Backs Against the Wall: The Howard Thurman Story won the regional EMMY Award for best Historical Documentary film in June, 2019.
The documentary Backs Against The Wall: The Howard Thurman Story chronicles the extraordinary life of theologian Howard Thurman, a poet and “mystic” who used religious expression to help ignite sweeping social change. Thurman was born the grandson of slaves in segregated Daytona, Florida. Despite the circumstances of his upbringing, he went on to become one of the great spiritual and religious pioneers of the 20th century, whose words and influence continue to echo today. His landmark book, Jesus and the Disinherited, was the first to state that Jesus Christ — who was born in poverty as part of a powerless minority — lived a life that spoke directly to black Americans. In his own time, Thurman was a celebrated religious figure with profiles in major magazines such as LOOK, Ebony and others. His efforts at the height of World War II to create the nation’s first interfaith, interracial church stands as a precursor for many contemporary faith communities. And for millions today who consider themselves “spiritual but not religious,” Thurman’s poetry, meditations, sermons and prayers continue to be wildly popular.
Howard Thurman is a figure who refuses to be neatly categorized. That was one main takeaway from the screening and discussion of the documentary, Backs Against the Wall: The Howard Thurman Story, hosted by the Boisi Center on February 7, 2019. An influential theologian, teacher, and mystic, Thurman also served as theological and ideological inspiration for the non-violent protests of the Civil Rights Movement, notably those of the Reverend Martin Luther King, Jr. Defying categorization further, Thurman held a great interest in mystic theology, as well as mysticism’s role in political and social movements. His seminal text, Jesus and the Disinherited, focuses on the ways Jesus spoke truth to the power of the authorities of his time, showing how Jesus can be identified closely with those disinherited by society. In addition to profiling Thurman, the film included interviews with many civil rights leaders, including the Rev. Jesse L. Jackson, Sr., Congressman John Lewis, and Vernon E Jordan, Jr. Following the screening, the film’s director, Martin Doblmeier, and Boston College assistant professor of theology, Amey Victoria Adkins-Jones, discussed the making of the documentary. Moderated by Boisi Center director Mark Massa, S.J., the discussion opened with Doblmeier remarking that he found Thurman to be one of the most important public faith figures of the 20th century, and thought Thurman fit well alongside other religious figures he has profiled on film, including Dietrich Bonhoeffer and Reinhold Niebuhr. Adkins-Jones shared that she often teaches Jesus and the Disinherited, discussing how she sees Thurman as a inspirational figure. Both Doblmeier and Adkins-Jones discussed Thurman's unconventional role in the civil rights movement: Thurman stayed absent from the front lines of physical protests, something he often caught criticism for. Instead of focusing on his absence, Doblmeier and Adkins-Jones argued, we should seek to understand why Thurman’s intellectual and religious inspiration had such a forceful impact, albeit in an understated way. A question and answer session followed, with audience members asking the panelists to contextualize Thurman within the wider landscape of his historical moment, as well as for ideas on how to persist in the midst of oppressive and racist events on Boston College’s campus.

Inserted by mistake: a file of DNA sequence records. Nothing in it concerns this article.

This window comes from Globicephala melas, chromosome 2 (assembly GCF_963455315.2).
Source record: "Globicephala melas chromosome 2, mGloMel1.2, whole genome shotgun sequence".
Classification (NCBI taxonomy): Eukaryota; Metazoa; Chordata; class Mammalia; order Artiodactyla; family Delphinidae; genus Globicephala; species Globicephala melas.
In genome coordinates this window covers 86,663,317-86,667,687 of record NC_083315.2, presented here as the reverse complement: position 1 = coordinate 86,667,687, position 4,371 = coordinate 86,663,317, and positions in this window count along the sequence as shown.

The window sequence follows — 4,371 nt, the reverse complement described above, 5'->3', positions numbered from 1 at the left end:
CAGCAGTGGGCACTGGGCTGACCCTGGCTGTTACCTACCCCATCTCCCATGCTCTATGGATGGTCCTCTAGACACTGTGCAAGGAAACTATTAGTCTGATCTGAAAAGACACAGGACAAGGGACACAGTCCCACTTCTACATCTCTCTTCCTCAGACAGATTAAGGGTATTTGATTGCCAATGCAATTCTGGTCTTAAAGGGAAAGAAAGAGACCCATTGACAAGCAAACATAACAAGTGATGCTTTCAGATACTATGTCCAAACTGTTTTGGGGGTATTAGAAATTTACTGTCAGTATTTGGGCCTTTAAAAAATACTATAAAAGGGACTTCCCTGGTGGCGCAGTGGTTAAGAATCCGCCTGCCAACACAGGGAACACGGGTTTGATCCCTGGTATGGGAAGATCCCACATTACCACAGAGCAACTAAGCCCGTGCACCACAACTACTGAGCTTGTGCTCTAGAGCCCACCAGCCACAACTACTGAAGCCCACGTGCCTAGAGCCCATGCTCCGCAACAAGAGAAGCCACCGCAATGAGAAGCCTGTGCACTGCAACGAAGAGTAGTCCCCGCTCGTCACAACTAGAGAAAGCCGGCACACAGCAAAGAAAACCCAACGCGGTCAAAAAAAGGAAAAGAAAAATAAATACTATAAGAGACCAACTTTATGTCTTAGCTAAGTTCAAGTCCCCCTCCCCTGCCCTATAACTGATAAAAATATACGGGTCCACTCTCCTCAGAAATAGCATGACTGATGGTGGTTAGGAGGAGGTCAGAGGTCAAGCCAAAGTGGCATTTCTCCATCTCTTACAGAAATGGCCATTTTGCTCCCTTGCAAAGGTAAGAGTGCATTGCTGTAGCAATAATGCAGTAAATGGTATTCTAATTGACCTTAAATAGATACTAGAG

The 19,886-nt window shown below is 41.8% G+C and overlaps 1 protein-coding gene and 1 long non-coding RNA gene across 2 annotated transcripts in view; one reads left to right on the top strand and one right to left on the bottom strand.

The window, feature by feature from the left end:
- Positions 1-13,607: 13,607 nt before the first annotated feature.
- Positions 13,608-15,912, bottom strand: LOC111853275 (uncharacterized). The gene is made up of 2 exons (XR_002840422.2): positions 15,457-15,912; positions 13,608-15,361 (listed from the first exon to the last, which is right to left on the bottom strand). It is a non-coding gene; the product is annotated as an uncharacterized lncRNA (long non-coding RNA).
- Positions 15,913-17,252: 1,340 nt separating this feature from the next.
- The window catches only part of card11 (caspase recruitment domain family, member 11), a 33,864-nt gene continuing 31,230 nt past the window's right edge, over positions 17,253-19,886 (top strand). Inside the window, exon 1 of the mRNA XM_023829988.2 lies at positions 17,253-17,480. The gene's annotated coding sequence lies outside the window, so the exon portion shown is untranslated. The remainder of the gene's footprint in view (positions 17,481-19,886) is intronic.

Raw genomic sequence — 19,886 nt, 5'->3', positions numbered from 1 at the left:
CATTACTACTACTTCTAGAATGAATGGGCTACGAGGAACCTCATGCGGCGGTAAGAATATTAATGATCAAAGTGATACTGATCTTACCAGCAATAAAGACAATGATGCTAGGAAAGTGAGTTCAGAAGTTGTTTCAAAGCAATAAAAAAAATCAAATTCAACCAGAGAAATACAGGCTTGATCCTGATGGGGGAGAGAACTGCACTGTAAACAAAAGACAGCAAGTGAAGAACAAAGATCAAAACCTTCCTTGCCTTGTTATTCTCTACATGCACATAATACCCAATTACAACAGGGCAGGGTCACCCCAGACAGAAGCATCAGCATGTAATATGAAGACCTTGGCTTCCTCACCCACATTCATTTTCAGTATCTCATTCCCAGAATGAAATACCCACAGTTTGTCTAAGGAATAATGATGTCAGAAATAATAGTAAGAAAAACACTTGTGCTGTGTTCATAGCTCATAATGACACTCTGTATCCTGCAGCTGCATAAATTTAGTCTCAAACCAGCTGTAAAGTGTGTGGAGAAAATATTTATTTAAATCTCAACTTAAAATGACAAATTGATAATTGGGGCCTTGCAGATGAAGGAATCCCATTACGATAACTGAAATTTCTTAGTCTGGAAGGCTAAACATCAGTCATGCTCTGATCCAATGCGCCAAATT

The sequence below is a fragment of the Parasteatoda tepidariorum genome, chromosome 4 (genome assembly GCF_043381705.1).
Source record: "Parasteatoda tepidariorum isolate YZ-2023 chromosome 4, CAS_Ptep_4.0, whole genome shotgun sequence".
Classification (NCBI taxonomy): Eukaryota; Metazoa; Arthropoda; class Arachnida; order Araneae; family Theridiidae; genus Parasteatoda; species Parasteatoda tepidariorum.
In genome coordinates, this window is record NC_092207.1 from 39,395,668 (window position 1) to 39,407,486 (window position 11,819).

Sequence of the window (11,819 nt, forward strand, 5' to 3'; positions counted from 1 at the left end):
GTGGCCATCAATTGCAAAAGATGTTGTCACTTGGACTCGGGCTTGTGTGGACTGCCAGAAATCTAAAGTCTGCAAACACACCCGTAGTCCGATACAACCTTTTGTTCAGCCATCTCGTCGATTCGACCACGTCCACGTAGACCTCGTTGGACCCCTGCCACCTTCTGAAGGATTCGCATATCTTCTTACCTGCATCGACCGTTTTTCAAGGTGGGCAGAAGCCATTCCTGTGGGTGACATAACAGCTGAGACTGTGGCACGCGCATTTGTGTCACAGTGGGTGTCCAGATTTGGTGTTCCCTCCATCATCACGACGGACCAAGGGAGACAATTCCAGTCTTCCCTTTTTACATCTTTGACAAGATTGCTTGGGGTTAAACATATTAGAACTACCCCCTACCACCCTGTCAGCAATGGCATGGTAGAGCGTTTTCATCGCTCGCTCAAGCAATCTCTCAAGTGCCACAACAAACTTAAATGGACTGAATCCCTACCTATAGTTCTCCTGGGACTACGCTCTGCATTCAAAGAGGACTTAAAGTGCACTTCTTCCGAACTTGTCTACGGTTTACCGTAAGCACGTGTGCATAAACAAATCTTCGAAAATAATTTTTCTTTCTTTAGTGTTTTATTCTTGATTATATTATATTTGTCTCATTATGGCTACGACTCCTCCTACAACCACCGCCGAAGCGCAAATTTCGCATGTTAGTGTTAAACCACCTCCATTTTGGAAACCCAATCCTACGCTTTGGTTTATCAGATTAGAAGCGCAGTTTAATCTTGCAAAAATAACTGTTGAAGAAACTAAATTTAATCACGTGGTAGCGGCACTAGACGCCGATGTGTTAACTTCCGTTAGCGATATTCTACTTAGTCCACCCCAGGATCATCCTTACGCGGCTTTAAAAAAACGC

Thurman, Howard. Jesus and the Disinherited. Richmond, Ind.: Friends United Press, 1981.
Thurman, Howard. A Strange Freedom: The Best of Howard Thurman on Religious Experience and Public Life. Edited by Walter E. Fluker and Catherine Tumber. Boston: Beacon Press, 1998.
Smith, Luther E. Howard Thurman: The Mystic as Prophet. Washington D.C.: University Press of America, 1981.
Dorrien, Gary. "True Religion, Mystical Unity, and the Disinherited: Howard Thurman and the Black Social Gospel." American Journal of Theology & Philosophy 39, no. 1 (January 2018): 74-99. DOI: 10.5406/amerjtheophil.39.1.0074
Fluker, Walter E. "Howard Thurman: Intercultural and Interreligious Leader" in Religious Leadership: A Reference Handbook. Edited by Sharon Henderson Callahan. Thousand Oaks, CA: SAGE Publications, Inc, 571-78. DOI: http://dx.doi.org.proxy.bc.edu/10.4135/9781452276137.n78
Giles, Mark S. "Howard Thurman, Black Spirituality, and Critical Race Theory in Higher Education." Journal of Negro Education 79, no. 3 (2010): 354-365.
Walker, Corey D. B. "Love, blackness, imagination: Howard Thurman's vision of communitas." The South Atlantic Quarterly, 112, no. 4 (Fall 2013): 641-655. DOI: https://doi-org.proxy.bc.edu/10.1215/00382876-2345216
The Howard Thurman Papers Project at Boston University: http://www.bu.edu/htpp/.
In the News
This review of Martin Doblmeier's new documentary, Backs Against the Wall: The Howard Thurman Story, from Religion News Services, declares "Thurman helped King realize that nonviolence was not just a tactic, but a lifestyle." Another RNS article argues that Thurman offers a model for bipartisan cooperation on addressing the plight of the disadvantaged and the marginalized. On February 7, filmmaker Martin Doblmeier will screen his documentary on Thurman and discuss the film alongside BC theologian Amey Victoria Adkins-Jones.